Phenomenal . . .

Phenomenal . . .
Life, Growth, and Connection (This sunflower was nourished by my hands.) 2010; Photography by Benita Blocker. Please become a follower of this blog.

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Monday, December 9, 2013

The Restroom Mirror: The Decision Spot

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The hairstylist has completed the final touch, and you are still trying to decide if you like the new hairstyle or if you can work with it or not.  So where do you head to make the final decision?  The restroom MIRROR.

LOL! Does that sound familiar?  We have all done it!  Sometimes it is after leaving the dentist office or the doctor's office.

In the restroom is where you can shake it, feel it, finger through it, analyze it, and really decide if you need further tweaking.

Maybe you need a little more curl?  Maybe you need to blend the partings from the roller set more?  Maybe you need another track added?  Maybe you need some holding spray?  Maybe you need some more shine spray?  Maybe you want a lower taper in the back?  Maybe you want more of a distinct angle in your haircut?  Maybe you need an area thinned out?  All of these things the hairstylist can gladly perform immediately as a final gesture.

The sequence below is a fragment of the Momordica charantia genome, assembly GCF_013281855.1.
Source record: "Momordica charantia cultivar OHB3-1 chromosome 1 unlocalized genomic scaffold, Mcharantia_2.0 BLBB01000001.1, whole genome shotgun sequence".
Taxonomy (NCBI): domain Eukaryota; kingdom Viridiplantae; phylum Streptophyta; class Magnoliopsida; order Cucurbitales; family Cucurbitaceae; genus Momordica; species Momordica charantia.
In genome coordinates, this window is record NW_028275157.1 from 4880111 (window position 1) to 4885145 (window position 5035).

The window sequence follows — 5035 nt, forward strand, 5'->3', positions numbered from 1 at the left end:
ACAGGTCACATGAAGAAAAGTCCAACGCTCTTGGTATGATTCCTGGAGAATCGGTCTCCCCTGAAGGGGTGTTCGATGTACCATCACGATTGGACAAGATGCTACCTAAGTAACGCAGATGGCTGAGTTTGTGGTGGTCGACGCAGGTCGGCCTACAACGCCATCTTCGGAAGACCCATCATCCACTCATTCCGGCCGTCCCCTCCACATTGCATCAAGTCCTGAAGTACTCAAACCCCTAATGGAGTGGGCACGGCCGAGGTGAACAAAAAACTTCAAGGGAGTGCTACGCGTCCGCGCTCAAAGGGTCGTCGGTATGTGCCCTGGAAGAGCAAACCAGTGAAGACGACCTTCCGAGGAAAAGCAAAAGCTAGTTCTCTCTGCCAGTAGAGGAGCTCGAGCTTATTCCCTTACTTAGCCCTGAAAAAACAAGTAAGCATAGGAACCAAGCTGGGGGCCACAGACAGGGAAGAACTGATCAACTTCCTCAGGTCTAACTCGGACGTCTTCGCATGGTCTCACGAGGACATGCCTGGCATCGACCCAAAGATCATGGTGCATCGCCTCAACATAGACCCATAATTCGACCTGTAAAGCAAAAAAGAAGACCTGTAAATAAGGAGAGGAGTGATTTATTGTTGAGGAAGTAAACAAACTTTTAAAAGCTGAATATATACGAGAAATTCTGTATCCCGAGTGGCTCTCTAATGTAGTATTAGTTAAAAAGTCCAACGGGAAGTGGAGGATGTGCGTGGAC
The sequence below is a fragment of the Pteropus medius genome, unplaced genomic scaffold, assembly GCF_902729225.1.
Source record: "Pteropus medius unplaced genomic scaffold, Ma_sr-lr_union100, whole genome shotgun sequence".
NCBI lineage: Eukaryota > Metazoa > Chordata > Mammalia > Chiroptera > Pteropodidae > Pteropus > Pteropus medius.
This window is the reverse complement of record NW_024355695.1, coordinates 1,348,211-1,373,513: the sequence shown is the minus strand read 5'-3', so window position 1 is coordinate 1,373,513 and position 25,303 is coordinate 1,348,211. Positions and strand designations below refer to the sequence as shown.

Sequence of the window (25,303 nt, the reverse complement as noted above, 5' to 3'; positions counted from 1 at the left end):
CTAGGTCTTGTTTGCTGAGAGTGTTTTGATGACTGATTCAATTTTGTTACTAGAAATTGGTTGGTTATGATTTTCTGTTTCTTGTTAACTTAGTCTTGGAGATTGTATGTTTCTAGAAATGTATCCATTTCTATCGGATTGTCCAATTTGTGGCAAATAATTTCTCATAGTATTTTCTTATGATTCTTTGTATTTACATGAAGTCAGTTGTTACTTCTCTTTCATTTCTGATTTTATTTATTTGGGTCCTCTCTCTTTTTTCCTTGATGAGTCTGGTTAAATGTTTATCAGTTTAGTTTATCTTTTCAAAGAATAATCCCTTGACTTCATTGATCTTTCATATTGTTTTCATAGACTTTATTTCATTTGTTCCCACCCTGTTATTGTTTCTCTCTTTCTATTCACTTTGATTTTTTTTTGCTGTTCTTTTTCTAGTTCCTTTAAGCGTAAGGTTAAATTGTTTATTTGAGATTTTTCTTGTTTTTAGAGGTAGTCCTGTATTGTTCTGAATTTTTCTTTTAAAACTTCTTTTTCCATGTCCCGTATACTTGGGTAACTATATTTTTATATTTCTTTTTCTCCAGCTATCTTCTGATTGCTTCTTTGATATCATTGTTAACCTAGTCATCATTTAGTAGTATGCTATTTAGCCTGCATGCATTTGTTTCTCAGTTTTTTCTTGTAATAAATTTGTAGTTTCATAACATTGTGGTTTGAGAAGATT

Now, what if the hair color is still too brassy or what if the hair is falling too flat?  Then you have to decide: Is it something that you need immediate correction or not?  If it can wait, please discuss the desired change with the hairstylist and see what she suggests to resolve the situation.  Rescheduling for a free correction  within a week is always desirable.  However, if immediate correction is desired, then inform the hairstylist that you have the time to be re-serviced and are willing to work around her schedule for the day.

Professional clients will pay for services rendered, and professional hairstylists know that customer satisfaction is required for repeat business.

Both hairstylist and client have to be committed to the long term partnership.  Sometimes it takes three to six months depending on frequency of visits for the hairstylist to learn your hair. It sometimes takes the client the same amount of time to feel comfortable about the direction the hairstylist is taking with one's hair.

Let me also re-emphasize the definition of professional status . . .  professional means that you make a living from that particular profession.  So if the hairstylist works full-time as a hairdresser or is trying to transition into full-time hairstyling, then I consider them a hair professional.

Now, depending on where the restrooms are located, you may be required to pay before making your "mirror decision."  Regardless, you should always feel like an important client and that your satisfaction matters.

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